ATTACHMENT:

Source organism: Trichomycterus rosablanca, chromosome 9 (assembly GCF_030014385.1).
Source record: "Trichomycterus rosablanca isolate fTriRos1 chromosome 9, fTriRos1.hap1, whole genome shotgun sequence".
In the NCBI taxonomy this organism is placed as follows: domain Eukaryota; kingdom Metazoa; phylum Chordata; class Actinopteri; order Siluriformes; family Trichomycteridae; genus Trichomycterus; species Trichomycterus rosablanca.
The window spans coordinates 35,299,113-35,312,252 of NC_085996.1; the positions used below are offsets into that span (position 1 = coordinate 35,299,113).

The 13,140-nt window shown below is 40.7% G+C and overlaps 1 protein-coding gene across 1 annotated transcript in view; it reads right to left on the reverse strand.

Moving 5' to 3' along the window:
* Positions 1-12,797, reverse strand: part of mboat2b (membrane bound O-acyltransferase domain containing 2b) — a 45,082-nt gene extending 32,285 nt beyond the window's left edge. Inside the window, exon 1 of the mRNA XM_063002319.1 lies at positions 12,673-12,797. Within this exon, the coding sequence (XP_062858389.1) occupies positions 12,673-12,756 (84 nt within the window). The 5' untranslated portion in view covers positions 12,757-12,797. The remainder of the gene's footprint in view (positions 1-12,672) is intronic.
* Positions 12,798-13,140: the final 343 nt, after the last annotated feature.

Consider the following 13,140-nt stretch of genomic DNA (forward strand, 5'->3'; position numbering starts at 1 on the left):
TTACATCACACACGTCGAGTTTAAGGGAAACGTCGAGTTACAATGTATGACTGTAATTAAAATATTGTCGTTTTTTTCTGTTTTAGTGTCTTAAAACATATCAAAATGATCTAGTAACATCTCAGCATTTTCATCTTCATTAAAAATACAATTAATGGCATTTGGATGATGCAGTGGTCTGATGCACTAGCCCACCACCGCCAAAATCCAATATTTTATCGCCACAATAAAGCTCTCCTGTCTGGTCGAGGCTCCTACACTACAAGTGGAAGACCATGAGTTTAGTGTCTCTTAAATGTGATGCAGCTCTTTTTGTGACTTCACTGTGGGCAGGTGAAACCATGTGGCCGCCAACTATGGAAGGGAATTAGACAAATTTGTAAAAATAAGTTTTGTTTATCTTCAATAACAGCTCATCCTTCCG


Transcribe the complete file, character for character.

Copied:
Source organism: Trichomycterus rosablanca, chromosome 9 (assembly GCF_030014385.1).
Source record: "Trichomycterus rosablanca isolate fTriRos1 chromosome 9, fTriRos1.hap1, whole genome shotgun sequence".
In the NCBI taxonomy this organism is placed as follows: domain Eukaryota; kingdom Metazoa; phylum Chordata; class Actinopteri; order Siluriformes; family Trichomycteridae; genus Trichomycterus; species Trichomycterus rosablanca.
The window spans coordinates 35,299,113-35,312,252 of NC_085996.1; the positions used below are offsets into that span (position 1 = coordinate 35,299,113).

The 13,140-nt window shown below is 40.7% G+C and overlaps 1 protein-coding gene across 1 annotated transcript in view; it reads right to left on the reverse strand.

Moving 5' to 3' along the window:
* Positions 1-12,797, reverse strand: part of mboat2b (membrane bound O-acyltransferase domain containing 2b) — a 45,082-nt gene extending 32,285 nt beyond the window's left edge. Inside the window, exon 1 of the mRNA XM_063002319.1 lies at positions 12,673-12,797. Within this exon, the coding sequence (XP_062858389.1) occupies positions 12,673-12,756 (84 nt within the window). The 5' untranslated portion in view covers positions 12,757-12,797. The remainder of the gene's footprint in view (positions 1-12,672) is intronic.
* Positions 12,798-13,140: the final 343 nt, after the last annotated feature.

Consider the following 13,140-nt stretch of genomic DNA (forward strand, 5'->3'; position numbering starts at 1 on the left):
TTACATCACACACGTCGAGTTTAAGGGAAACGTCGAGTTACAATGTATGACTGTAATTAAAATATTGTCGTTTTTTTCTGTTTTAGTGTCTTAAAACATATCAAAATGATCTAGTAACATCTCAGCATTTTCATCTTCATTAAAAATACAATTAATGGCATTTGGATGATGCAGTGGTCTGATGCACTAGCCCACCACCGCCAAAATCCAATATTTTATCGCCACAATAAAGCTCTCCTGTCTGGTCGAGGCTCCTACACTACAAGTGGAAGACCATGAGTTTAGTGTCTCTTAAATGTGATGCAGCTCTTTTTGTGACTTCACTGTGGGCAGGTGAAACCATGTGGCCGCCAACTATGGAAGGGAATTAGACAAATTTGTAAAAATAAGTTTTGTTTATCTTCAATAACAGCTCATCCTTCCG